With Jonathan Clements, Financial Writer, Author of Jonathan Clements Money Guide
Jonathan spent almost 20 years at The Wall Street Journal, where he was the newspaper’s personal finance columnist. Between October 1994 and April 2008, he wrote 1,009 columns for the Journal and for The Wall Street Journal Sunday. He then worked for six years at Citigroup, where he was Director of Financial Education for Citi Personal Wealth Management, before returning to the Journal for an additional 15-month stint as a columnist. He’s the author of the award-winning Jonathan Clements Money Guide and is currently working on a new book, How to Think About Money, which is slated for publication in September 2016. He also puts out a free newsletter every few months.
His Money Guide helps investors build their own financial plans in 18 easy steps, provides updated tax guidance, financial dos and don’ts, facts and figures on the economy and the markets, and other interesting tidbits on a wide range of financial topics, such as retirement.
His book was meant to demystify finance and share commonsense, easy to implement strategies when handling their money. He also talks about working part-time in retirement, generating income in retirement, and how that really goes a long way towards managing daily expenses while also keeping you mentally occupied. He also addresses the pros and cons of buying a fixed annuity, and how your annuity decision should be tied into your health and longevity prospects, and factor in inflation. He also suggests diversifying your annuity across multiple underwriters, as you diversify your asset portfolio.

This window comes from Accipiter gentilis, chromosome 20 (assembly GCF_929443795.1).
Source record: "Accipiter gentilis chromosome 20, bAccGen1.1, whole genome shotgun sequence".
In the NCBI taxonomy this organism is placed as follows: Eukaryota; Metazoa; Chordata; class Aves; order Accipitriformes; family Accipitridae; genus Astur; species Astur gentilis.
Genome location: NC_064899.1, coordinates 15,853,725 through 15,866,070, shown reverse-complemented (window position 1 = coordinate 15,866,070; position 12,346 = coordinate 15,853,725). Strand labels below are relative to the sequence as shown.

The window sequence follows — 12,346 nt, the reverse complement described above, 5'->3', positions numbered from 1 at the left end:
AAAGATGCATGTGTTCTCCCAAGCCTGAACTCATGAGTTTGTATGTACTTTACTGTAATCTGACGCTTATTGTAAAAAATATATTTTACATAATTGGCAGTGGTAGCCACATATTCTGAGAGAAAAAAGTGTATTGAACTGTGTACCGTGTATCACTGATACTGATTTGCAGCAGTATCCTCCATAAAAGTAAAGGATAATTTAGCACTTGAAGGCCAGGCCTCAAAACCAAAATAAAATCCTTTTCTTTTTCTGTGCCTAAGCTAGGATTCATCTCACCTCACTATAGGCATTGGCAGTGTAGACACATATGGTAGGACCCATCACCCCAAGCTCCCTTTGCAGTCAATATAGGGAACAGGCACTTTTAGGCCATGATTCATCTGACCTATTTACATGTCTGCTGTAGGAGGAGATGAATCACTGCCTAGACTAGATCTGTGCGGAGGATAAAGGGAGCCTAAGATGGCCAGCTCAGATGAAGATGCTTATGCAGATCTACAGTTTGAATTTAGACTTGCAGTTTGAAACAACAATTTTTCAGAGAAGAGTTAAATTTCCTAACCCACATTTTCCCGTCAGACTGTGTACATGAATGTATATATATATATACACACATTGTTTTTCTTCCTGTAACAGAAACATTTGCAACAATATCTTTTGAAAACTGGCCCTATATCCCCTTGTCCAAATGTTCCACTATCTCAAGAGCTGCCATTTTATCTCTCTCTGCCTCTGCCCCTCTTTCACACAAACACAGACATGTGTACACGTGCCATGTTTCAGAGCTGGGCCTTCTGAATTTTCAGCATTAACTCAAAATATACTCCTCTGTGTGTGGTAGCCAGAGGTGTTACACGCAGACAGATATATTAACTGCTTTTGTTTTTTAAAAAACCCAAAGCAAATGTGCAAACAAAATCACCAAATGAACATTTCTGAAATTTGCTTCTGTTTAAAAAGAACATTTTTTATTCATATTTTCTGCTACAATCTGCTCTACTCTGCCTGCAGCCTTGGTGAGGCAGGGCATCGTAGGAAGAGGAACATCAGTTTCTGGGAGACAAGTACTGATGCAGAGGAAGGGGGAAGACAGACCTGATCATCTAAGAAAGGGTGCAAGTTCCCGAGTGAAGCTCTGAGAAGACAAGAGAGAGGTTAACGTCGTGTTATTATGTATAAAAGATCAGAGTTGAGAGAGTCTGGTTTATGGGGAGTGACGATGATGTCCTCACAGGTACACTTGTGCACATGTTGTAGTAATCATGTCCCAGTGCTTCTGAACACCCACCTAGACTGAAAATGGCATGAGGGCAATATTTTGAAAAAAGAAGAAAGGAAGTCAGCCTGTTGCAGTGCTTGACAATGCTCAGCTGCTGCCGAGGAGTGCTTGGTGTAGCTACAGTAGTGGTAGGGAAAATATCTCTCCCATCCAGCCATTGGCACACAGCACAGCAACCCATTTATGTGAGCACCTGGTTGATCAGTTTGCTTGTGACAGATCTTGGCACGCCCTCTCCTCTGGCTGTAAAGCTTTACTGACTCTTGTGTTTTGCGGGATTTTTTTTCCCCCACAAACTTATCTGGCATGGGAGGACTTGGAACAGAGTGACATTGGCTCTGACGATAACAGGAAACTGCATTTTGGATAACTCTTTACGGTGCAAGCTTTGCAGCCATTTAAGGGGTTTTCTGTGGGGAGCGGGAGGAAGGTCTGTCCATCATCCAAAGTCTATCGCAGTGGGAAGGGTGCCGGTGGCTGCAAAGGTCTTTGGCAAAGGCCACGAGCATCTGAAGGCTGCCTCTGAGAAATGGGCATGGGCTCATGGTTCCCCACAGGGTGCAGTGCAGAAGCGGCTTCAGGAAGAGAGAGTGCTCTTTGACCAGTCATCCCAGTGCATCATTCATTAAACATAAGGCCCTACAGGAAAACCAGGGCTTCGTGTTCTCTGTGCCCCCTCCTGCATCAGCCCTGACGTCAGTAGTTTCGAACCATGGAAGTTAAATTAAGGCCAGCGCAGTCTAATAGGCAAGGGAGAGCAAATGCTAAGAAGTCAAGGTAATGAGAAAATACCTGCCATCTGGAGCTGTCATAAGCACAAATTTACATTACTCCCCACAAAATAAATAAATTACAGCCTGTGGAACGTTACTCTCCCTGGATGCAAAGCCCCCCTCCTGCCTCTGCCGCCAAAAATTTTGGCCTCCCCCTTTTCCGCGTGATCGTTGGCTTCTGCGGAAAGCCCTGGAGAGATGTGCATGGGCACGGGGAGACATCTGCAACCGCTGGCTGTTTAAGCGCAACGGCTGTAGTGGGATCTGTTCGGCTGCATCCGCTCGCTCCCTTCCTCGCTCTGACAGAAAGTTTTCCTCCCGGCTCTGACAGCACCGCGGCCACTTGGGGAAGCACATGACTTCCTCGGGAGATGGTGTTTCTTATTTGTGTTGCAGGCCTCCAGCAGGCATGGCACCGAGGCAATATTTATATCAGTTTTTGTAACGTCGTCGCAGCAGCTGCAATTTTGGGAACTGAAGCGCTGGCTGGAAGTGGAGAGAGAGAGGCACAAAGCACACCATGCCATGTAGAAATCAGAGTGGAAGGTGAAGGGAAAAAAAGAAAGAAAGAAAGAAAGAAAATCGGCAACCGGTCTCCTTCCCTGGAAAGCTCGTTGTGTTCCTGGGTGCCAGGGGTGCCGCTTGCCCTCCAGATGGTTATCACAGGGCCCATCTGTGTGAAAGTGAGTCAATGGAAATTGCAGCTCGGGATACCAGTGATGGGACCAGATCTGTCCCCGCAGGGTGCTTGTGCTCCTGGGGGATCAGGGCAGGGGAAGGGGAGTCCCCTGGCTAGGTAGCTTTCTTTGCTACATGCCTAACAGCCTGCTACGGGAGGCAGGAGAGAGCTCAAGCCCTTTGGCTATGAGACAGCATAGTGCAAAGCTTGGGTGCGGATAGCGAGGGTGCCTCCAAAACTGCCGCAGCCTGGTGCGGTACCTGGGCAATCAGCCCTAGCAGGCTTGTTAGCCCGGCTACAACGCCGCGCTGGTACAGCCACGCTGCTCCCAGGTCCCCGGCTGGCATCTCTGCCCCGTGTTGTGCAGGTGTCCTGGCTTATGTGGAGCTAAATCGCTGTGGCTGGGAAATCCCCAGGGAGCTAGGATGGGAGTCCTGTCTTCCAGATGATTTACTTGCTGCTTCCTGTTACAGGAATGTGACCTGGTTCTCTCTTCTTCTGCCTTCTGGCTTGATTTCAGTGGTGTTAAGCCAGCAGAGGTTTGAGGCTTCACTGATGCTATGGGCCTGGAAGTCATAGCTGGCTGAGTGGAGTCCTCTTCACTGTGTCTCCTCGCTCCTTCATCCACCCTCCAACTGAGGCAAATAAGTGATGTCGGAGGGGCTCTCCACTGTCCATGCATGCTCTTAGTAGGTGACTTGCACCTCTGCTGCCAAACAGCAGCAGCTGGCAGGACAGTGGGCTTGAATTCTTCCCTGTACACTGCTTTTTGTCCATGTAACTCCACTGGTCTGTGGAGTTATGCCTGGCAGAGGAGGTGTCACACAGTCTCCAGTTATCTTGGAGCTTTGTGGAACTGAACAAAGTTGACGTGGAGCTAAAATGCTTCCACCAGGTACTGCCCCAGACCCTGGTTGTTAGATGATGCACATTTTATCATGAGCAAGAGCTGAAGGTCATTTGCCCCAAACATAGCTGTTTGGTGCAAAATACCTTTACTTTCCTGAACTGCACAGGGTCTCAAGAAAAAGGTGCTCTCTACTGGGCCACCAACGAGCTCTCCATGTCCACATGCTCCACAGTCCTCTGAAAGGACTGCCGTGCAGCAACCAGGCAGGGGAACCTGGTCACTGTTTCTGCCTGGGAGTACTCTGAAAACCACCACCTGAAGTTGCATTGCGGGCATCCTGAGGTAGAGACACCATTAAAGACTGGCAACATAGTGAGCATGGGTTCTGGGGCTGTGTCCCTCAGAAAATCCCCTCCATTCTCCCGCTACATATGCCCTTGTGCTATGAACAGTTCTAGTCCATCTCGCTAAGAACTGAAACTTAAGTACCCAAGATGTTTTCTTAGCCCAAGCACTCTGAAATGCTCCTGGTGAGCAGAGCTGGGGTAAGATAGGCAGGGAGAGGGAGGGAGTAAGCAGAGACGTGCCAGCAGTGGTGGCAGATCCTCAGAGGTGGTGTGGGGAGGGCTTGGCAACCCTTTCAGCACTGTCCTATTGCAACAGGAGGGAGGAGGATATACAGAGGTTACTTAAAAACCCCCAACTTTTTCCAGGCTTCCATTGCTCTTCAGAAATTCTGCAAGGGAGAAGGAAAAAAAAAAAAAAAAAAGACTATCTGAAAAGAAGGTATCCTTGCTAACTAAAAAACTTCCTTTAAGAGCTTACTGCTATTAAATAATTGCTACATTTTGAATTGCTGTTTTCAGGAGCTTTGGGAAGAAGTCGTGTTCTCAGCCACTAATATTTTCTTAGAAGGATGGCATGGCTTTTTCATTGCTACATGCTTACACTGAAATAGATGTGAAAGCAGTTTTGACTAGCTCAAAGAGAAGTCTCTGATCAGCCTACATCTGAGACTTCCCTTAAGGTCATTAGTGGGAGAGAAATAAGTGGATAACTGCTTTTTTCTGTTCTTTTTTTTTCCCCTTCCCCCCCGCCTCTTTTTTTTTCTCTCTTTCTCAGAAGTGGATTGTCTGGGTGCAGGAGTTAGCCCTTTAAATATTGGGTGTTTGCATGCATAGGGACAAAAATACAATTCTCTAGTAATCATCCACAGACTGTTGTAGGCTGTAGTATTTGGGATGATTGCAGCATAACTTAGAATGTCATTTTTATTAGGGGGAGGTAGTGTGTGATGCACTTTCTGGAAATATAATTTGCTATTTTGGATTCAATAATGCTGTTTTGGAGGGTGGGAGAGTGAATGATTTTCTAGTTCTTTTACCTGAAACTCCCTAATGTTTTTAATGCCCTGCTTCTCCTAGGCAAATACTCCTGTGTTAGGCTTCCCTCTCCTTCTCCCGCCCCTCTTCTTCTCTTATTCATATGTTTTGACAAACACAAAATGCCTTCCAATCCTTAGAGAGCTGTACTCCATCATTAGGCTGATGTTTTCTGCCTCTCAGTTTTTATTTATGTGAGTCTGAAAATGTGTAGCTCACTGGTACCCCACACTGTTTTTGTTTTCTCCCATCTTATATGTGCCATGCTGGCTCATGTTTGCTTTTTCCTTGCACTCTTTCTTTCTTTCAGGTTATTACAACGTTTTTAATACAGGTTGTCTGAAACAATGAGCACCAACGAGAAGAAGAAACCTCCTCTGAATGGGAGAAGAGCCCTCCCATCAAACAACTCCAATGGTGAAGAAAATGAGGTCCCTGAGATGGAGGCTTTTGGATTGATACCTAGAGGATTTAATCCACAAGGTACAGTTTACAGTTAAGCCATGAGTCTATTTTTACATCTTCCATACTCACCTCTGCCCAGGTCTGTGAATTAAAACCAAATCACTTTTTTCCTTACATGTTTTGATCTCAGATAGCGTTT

He also talks about his portfolio allocation to sail through the next 25 years of retirement, at least. One of his strategies is to n to five years of cash or equivalent of daily expenses to see you through as much as a five year slump in the market, so you don’t cash out when stocks are down and have the wherewithal to ride out market bottoms. Jonathan also talks about diversifying some of his portfolio through global diversification, especially when U.S. stocks appear to be more pricey than foreign issues. Finally, he addresses the benefits and myths of home ownership, and financial dos and don’ts going into 2016.